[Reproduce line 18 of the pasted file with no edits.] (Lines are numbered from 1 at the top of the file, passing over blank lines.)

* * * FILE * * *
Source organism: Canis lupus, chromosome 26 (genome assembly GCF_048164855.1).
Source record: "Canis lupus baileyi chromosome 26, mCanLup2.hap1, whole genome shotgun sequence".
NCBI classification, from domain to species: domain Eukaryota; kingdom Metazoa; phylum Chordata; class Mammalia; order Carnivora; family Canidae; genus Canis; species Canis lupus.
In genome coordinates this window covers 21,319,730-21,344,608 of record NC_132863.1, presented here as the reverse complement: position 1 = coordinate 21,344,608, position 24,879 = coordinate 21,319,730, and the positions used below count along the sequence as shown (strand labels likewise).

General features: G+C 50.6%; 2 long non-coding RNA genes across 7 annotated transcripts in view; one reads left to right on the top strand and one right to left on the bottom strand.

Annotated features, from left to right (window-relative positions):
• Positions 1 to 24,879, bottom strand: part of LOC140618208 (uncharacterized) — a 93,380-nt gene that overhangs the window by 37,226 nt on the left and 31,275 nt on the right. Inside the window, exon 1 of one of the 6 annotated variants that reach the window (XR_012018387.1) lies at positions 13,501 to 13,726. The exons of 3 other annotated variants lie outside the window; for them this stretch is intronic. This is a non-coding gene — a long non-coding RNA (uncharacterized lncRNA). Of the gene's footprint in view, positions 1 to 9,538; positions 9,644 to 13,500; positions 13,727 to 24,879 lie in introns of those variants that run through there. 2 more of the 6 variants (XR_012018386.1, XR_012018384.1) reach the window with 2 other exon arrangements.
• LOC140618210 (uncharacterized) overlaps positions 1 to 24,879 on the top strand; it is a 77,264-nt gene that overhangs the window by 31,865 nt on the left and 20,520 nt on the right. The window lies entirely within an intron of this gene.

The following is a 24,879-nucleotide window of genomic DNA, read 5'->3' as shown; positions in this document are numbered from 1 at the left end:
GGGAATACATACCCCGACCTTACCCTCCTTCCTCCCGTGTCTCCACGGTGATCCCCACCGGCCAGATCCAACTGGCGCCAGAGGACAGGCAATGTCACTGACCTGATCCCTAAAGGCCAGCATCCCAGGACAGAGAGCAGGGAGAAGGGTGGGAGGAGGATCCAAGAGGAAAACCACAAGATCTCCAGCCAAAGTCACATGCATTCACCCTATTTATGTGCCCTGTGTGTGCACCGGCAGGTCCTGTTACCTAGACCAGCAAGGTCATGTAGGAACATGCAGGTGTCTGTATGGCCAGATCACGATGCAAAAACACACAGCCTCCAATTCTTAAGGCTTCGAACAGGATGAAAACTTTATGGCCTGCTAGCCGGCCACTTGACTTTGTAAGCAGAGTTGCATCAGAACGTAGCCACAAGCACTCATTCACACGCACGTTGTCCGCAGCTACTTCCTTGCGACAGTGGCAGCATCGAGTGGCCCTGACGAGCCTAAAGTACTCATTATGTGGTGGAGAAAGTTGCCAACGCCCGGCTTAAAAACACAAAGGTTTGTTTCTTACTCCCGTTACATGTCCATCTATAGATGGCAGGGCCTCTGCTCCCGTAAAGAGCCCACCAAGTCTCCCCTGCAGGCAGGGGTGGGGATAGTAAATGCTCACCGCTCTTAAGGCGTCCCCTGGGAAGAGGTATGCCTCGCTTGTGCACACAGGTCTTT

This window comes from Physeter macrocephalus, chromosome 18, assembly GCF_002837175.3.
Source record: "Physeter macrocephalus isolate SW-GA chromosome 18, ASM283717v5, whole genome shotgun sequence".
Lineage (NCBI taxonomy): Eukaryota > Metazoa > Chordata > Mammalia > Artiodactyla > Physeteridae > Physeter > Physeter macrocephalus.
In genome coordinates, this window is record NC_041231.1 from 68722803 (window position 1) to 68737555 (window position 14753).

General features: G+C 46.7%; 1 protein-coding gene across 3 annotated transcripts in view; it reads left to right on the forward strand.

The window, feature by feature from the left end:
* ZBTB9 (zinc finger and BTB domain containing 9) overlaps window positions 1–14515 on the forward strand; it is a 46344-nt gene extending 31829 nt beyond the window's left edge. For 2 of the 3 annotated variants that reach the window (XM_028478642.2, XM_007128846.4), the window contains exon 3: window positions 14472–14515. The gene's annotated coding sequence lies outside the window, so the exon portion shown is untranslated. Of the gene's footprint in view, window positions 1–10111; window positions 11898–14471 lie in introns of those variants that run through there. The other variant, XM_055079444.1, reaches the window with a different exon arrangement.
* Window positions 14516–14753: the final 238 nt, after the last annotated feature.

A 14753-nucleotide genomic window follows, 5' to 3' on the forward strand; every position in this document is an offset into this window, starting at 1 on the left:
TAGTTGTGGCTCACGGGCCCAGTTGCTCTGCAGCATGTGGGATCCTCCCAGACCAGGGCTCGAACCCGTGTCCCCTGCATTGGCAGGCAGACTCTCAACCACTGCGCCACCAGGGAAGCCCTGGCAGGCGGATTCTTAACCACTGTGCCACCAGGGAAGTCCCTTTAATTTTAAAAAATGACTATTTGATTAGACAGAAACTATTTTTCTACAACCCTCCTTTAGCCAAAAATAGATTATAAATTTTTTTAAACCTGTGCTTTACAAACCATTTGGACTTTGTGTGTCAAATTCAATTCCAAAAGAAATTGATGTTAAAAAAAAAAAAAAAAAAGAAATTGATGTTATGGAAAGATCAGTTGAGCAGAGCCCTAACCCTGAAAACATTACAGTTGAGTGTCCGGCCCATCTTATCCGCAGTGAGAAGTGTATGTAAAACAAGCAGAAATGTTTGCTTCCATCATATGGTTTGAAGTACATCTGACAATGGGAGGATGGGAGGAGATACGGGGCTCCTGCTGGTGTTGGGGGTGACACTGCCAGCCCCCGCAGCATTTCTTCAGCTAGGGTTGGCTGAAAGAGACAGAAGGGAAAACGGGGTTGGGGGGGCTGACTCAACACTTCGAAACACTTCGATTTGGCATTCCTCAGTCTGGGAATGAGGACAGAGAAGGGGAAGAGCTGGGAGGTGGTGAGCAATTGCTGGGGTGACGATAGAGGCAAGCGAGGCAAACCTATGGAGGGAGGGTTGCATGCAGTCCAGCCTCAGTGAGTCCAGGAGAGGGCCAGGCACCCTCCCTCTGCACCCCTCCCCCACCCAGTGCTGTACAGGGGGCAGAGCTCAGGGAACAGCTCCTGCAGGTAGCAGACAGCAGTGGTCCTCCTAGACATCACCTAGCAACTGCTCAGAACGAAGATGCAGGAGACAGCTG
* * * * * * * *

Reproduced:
* Window positions 14516–14753: the final 238 nt, after the last annotated feature.